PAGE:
The Romans in Britain site main banner

The Romans in Britain site main banner

Check out some great books and help the site! I have chosen these books as among the best to illustrate this subject.

The Roman Soldier's Sword - Gladius

The gladius

On the right side of the soldier's body was a short and relatively lightweight instrument that was his main fighting weapon. The sword gladius

Roman soldier's sword` (Gladius)When first examining the gladius, it is difficult to see how such a small weapon, just 18 inches long, was capable of being so effective. But as we shall see the gladius was ingenious in design and implementation.

The soldier wore his gladius on the right side of his body regardless of whether he was left or right handed. As soldiers fought battles not individually, but as a single unit, standing shoulder to shoulder. There would be up to 500 men in a line all touching the one either side, so making it impossible for the enemy top get through the ranks.

GladiusIt was imperative that they all used the same hand for fighting with the gladius. So in training, any left handed soldiers would have their left arm strapped to their body and made to practice using his sword with his right hand until it was second nature.

When using the gladius, the legionaries did not hack at the opponent as this would have made the soldier vulnerable to attack on the exposed parts of his body. Instead he was trained to stab at the enemy in a very fast back and forth motion. This was most effective as it meant a much faster rate of attack, probably as much as four stabs per second, as opposed to the one slice every two seconds if the gladius was used in a swinging motion.

Wearing it on the right side meant the legionaries could draw his gladius in a very compact manner without interfering with the soldiers on either side of him. Considering the close formation of the Roman battle unit this was a distinct advantage. Having the gladius on the right side meant that it could be drawn without the risk it could be caught up in his shield (Scutum).

Drawing the gladius

Roman soldier drawing swordRoman soldier drawing sword
Roman soldier drawing swordRoman soldier drawing sword

Using the gladius in battle

Roman soldier in battle stance
Up to 500 soldiers would be deployed in a line, shoulder to shoulder facing the enemy. The shield (scutum) is held slightly away from the body so the soldier can move it up and down to block incoming missiles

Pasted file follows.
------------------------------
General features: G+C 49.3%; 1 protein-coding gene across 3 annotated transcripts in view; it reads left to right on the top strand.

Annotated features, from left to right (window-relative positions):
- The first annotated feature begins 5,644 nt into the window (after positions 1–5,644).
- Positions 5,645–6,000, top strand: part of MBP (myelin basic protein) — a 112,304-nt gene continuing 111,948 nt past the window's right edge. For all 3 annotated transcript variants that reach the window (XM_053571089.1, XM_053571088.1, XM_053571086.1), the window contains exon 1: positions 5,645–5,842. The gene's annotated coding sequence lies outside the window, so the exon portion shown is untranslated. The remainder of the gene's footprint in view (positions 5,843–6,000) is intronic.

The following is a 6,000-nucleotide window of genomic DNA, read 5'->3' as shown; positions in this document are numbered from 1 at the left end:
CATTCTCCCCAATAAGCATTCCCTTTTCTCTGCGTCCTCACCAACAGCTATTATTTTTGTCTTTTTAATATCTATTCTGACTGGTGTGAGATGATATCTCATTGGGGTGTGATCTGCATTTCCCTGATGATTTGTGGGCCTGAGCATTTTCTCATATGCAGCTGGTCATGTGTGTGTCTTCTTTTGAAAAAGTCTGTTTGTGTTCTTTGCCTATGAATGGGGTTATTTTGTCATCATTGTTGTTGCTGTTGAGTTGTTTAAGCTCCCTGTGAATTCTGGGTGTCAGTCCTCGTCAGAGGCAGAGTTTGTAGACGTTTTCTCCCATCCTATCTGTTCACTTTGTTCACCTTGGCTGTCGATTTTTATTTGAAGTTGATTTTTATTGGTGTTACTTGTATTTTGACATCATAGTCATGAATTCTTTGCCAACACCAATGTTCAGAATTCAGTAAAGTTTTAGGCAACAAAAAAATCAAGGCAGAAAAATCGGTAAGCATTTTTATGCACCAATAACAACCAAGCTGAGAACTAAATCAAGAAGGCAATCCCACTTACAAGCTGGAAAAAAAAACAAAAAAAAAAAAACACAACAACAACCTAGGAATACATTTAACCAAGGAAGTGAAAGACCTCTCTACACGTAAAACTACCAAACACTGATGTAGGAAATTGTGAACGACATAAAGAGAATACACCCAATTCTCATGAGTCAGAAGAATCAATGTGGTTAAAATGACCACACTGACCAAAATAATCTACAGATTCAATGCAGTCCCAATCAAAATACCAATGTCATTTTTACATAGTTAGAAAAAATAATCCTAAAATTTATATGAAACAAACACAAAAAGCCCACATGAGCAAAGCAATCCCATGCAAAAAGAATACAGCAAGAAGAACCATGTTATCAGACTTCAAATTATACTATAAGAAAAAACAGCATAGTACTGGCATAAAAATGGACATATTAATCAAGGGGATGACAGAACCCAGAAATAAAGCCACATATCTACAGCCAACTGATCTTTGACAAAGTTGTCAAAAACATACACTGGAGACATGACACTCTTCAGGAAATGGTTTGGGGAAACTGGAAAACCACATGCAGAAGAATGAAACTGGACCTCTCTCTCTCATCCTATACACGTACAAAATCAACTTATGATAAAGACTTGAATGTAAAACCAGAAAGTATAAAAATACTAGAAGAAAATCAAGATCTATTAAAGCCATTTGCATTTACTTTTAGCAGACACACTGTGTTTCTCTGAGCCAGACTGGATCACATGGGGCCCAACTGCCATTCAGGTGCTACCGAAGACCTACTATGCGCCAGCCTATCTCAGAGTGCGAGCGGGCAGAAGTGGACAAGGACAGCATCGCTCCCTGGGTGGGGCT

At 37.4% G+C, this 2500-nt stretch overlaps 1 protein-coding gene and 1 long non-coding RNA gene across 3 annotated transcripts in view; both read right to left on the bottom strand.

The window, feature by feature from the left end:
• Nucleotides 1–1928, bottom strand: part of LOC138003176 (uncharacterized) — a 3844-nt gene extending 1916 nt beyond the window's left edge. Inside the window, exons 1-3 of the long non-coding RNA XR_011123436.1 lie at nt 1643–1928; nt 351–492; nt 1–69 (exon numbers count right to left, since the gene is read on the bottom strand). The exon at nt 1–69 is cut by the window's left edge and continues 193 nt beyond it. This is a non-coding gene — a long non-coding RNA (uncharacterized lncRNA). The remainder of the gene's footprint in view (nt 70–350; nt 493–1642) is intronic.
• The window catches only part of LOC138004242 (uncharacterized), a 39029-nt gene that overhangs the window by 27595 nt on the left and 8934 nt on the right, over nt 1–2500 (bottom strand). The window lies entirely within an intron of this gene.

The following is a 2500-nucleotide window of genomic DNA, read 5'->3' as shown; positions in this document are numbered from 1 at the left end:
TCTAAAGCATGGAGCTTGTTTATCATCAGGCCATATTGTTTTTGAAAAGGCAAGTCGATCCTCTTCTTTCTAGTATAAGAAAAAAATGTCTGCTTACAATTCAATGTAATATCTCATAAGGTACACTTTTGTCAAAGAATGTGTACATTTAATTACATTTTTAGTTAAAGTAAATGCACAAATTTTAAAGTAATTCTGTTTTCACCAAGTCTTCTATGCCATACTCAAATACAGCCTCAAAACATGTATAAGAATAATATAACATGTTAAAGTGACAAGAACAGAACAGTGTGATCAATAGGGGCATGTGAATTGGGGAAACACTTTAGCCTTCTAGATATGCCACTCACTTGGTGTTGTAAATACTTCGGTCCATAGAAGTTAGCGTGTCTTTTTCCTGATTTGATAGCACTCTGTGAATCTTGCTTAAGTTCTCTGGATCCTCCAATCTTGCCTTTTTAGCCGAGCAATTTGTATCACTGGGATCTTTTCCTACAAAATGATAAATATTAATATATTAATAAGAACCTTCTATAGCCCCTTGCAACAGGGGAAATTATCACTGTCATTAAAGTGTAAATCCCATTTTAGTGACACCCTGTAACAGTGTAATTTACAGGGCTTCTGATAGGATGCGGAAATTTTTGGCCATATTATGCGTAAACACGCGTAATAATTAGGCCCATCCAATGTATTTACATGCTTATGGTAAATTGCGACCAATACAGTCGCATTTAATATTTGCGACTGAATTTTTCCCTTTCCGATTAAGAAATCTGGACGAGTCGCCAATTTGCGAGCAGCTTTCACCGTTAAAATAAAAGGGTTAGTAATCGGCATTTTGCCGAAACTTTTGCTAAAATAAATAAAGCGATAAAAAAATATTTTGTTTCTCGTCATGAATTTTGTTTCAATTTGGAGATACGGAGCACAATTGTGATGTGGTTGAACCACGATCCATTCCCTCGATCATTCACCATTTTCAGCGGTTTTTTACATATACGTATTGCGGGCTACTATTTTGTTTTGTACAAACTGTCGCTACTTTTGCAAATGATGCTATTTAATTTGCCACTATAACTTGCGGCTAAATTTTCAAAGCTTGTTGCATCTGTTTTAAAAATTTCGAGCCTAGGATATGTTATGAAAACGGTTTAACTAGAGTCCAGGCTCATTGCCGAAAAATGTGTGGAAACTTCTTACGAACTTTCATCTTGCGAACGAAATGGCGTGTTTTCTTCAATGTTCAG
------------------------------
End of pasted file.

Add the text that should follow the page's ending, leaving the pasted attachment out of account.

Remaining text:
Roman soldier ithrusting shield
They would wait for the enemy to come close, then as one they would take a step forward and thrust their scuta into the bodies of faces of the enemy, causing them to lose balance and so randier them vulnerable.

Roman soldier ithrusting sword
The scutum is then withdrawn and the sword (gladius) is thrust into the body of the opponent. Note the way in which the gladius is deployed horizontally to pass between the enemy's ribs into his vital organs.

The legionaries would advance in a line towards the enemy thrusting scutum, then gladius. It was this action: scutum, gladius, scutum, gladius... that would disorientate the enemy and take their front warriors out of the battle.

Roman soldier and his equipment Roman Military Sandal (Caligae)The helmet (Galea)The sword (Gladius)The daggerThe shield (Scutum)Roman Military Sandal (Caligae)The Curiass (Lorica Segmentata)The belt (Cinglium)Mouse-over an area on this photo to the left to see a description of that item

All photographs were taken by the original author, Victius Maximus
Our thanks to Optio Gaius Allius of Legion XIV and Verulamium Museum for their assistance

Visit our friends at:

Romans in Britain


Romans in Britain testudo footer art
Please just ASK before using anything on this site -- like we'd say "no"...

This page last updated:

Layout and Design:
Sturmkatze Produktions AG banner

Copyright © 2016 Pace Computing, All Rights Reserved
Powered by Pace Computing